NORMALLY, WHEN someone refers to the ‘other ferment’, we understand it to mean beer. But technically, and chronologically, wine should be the other ferment, considering how beer was made well before wine had even been tinkered with.
But leaving all that aside, beer today—in spite of its popularity, high appeal and low alcoholic strength—suffers in many ways. I am not saying that wine has it easy, but for something as uncomplicated and relenting as beer (and beer-drinkers), life should have been easier.
For example, I never get the whole ‘strong’ beer nomenclature. What’s with the segregation? It’s all beer. Belgium makes so many types of beer and never does one feel the need to label any of it as strong—even when it reaches 11% alcoholic strength. Wine doesn’t come in the gradation of alcohol and neither does whiskey. Even when it does, they call it ‘cask strength’—never something that could be perceived as derogatory. Given how even the ‘strongest’ of beers is at least 50% lower than the weakest wine (or fives times lesser than any spirit), calling a beer ‘strong’ is
an oxymoron. In fact, instead of deterring people, ‘strong’ merely incites people to order more.
Another thing that irks me are the archaic rules to establish a beer brand in the capital of the world’s largest democracy. The amount of money the local government wishes to extort from beer brands just to allow them to find representation here is so high that it isn’t conducive to conducting long-term business. These levies also raise the price of beer, which then makes people veer towards harder spirits, preferring to get a bigger kick for their buck.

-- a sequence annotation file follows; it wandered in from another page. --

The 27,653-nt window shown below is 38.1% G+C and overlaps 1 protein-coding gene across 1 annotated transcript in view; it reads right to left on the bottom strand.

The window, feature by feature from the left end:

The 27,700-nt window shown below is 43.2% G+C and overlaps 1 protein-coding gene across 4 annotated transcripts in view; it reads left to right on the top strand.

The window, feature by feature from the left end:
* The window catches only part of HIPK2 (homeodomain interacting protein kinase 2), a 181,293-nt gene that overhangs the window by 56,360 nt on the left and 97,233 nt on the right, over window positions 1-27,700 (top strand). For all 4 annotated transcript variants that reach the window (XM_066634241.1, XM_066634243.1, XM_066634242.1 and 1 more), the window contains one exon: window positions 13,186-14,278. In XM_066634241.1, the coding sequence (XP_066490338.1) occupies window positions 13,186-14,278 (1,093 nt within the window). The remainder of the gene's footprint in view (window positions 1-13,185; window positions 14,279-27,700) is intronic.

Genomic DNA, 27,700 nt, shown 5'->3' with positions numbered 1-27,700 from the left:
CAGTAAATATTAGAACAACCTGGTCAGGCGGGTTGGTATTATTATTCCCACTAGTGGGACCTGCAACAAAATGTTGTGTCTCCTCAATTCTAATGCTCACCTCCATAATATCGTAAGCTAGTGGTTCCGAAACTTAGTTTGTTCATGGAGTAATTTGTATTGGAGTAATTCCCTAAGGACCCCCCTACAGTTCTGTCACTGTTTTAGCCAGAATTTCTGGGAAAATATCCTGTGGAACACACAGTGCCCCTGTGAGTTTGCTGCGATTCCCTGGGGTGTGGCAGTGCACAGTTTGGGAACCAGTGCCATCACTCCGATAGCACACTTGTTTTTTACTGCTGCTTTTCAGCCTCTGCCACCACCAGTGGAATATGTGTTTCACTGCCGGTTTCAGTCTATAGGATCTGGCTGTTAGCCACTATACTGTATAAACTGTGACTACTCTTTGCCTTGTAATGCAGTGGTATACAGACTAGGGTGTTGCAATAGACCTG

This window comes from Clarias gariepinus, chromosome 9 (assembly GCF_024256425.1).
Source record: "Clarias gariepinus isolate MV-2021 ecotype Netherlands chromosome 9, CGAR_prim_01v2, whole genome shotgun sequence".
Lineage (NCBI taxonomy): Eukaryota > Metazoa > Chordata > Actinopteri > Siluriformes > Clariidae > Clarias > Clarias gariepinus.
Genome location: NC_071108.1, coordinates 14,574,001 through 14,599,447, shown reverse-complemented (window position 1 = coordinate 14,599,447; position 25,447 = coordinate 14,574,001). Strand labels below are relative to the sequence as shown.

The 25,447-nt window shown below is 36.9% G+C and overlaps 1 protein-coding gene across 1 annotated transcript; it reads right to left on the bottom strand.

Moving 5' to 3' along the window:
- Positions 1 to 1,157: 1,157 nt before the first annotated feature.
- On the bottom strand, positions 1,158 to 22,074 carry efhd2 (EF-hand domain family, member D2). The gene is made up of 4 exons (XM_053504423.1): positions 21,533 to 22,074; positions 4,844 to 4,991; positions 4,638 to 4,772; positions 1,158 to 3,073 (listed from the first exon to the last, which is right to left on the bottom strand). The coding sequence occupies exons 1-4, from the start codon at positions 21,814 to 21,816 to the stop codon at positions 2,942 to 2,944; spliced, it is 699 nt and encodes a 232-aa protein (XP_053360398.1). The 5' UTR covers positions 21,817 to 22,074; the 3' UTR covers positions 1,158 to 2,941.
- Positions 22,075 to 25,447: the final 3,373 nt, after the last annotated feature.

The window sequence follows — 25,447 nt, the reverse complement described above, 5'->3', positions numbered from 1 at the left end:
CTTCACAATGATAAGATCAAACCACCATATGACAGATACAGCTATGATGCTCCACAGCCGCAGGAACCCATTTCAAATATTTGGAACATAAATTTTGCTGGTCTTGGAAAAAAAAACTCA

If driving down consumption was the idea that led to high taxation in the first place, clearly, it only works to the contrary. Lowering taxes on beer (and wine), so that they are naturally preferred over the harder stuff should have been the logical step and yet our century-old laws refuse to update themselves to anything contemporary or sensible.
In the last decade alone, the beer market’s growth rate has fallen from 12% to 3%. If excise laws aren’t revised to make for a volumetric system of taxation (that is, pay taxes as per the alcoholic content of a drink), it will never be a level-playing field and spirits will continue to dominate the scene. Now, I am not saying spirits are bad—I love my gin, tequila, Scotch and bourbon—but to tax beer higher than them is illogical. In no other country do spirits occupy 93% of the drinking market, leaving a paltry 7% for beers and wines. In fact, if anything, it is the reverse in most western and developed nations.
For an industry that employs millions and promises a civil drinking panorama, the voice of ferments (beers and wines) needs to be heard and fought for. I am not trying to promote alcoholism. Instead, I am just suggesting ways to naturally (and socially) curb it without having to impose odd restrictions that only make our authorities look ridiculously foolish on a global platform.
The writer is a sommelier